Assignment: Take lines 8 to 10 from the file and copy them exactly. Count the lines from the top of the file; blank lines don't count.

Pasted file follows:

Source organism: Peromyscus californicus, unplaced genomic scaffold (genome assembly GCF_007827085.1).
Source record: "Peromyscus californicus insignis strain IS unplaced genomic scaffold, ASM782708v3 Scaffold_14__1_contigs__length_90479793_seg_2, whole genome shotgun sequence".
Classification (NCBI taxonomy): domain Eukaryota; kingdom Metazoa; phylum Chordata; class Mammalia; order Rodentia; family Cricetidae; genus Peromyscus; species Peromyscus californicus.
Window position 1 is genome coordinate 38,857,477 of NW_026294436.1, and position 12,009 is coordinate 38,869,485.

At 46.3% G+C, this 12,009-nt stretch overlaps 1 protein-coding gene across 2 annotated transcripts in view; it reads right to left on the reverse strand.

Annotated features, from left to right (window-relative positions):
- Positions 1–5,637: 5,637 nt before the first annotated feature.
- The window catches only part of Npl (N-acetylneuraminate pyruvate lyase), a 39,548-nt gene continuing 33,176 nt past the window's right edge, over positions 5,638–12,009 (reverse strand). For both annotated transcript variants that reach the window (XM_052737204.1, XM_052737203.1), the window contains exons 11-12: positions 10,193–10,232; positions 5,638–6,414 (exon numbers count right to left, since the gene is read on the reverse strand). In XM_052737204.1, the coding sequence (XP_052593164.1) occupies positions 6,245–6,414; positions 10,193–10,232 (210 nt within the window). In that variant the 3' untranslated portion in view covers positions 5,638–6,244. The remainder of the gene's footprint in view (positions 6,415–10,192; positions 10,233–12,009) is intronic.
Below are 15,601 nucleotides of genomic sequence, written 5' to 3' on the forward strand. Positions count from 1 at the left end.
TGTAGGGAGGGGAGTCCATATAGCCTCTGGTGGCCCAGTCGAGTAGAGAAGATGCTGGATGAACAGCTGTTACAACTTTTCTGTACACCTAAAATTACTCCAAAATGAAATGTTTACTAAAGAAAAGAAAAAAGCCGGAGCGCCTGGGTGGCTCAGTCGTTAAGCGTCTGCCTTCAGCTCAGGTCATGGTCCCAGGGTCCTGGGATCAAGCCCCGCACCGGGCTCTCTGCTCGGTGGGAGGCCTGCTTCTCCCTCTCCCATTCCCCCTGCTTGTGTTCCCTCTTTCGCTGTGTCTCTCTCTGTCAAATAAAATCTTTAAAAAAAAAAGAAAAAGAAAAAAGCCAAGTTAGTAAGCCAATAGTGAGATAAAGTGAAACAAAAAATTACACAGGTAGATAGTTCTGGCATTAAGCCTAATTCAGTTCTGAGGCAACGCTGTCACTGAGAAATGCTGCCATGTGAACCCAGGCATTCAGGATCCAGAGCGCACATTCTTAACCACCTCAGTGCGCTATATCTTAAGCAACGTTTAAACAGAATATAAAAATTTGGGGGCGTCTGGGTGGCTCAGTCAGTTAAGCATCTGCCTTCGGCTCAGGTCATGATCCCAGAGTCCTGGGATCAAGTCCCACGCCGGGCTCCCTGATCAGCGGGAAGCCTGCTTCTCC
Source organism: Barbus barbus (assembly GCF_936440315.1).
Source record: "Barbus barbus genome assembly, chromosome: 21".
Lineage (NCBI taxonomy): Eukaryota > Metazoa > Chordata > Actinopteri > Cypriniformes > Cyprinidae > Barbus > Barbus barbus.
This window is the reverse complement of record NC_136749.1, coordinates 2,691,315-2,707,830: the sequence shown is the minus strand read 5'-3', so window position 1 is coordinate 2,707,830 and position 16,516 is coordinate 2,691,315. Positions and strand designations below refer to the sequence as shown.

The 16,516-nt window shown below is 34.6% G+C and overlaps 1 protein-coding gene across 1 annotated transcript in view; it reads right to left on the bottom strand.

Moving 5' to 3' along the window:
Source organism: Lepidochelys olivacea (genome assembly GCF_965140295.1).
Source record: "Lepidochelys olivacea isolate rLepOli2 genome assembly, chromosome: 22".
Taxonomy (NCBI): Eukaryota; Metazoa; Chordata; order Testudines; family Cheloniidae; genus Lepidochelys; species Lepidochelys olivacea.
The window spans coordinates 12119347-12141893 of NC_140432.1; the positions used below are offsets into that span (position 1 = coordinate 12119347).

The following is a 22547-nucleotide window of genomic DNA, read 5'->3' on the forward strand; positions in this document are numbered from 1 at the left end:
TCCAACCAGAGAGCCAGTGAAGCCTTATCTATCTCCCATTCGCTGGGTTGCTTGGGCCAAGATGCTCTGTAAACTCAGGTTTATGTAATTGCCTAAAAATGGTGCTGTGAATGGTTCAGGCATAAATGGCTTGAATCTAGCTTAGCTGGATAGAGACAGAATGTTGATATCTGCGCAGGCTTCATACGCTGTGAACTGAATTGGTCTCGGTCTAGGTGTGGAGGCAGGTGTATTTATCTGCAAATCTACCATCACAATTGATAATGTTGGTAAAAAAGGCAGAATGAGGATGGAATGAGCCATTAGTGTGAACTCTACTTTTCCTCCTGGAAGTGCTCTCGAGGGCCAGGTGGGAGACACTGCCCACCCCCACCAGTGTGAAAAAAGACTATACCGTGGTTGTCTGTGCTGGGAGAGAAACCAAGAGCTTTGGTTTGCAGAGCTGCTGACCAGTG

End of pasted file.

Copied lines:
- The window catches only part of Npl (N-acetylneuraminate pyruvate lyase), a 39,548-nt gene continuing 33,176 nt past the window's right edge, over positions 5,638–12,009 (reverse strand). For both annotated transcript variants that reach the window (XM_052737204.1, XM_052737203.1), the window contains exons 11-12: positions 10,193–10,232; positions 5,638–6,414 (exon numbers count right to left, since the gene is read on the reverse strand). In XM_052737204.1, the coding sequence (XP_052593164.1) occupies positions 6,245–6,414; positions 10,193–10,232 (210 nt within the window). In that variant the 3' untranslated portion in view covers positions 5,638–6,244. The remainder of the gene's footprint in view (positions 6,415–10,192; positions 10,233–12,009) is intronic.
Below are 15,601 nucleotides of genomic sequence, written 5' to 3' on the forward strand. Positions count from 1 at the left end.
TGTAGGGAGGGGAGTCCATATAGCCTCTGGTGGCCCAGTCGAGTAGAGAAGATGCTGGATGAACAGCTGTTACAACTTTTCTGTACACCTAAAATTACTCCAAAATGAAATGTTTACTAAAGAAAAGAAAAAAGCCGGAGCGCCTGGGTGGCTCAGTCGTTAAGCGTCTGCCTTCAGCTCAGGTCATGGTCCCAGGGTCCTGGGATCAAGCCCCGCACCGGGCTCTCTGCTCGGTGGGAGGCCTGCTTCTCCCTCTCCCATTCCCCCTGCTTGTGTTCCCTCTTTCGCTGTGTCTCTCTCTGTCAAATAAAATCTTTAAAAAAAAAAGAAAAAGAAAAAAGCCAAGTTAGTAAGCCAATAGTGAGATAAAGTGAAACAAAAAATTACACAGGTAGATAGTTCTGGCATTAAGCCTAATTCAGTTCTGAGGCAACGCTGTCACTGAGAAATGCTGCCATGTGAACCCAGGCATTCAGGATCCAGAGCGCACATTCTTAACCACCTCAGTGCGCTATATCTTAAGCAACGTTTAAACAGAATATAAAAATTTGGGGGCGTCTGGGTGGCTCAGTCAGTTAAGCATCTGCCTTCGGCTCAGGTCATGATCCCAGAGTCCTGGGATCAAGTCCCACGCCGGGCTCCCTGATCAGCGGGAAGCCTGCTTCTCC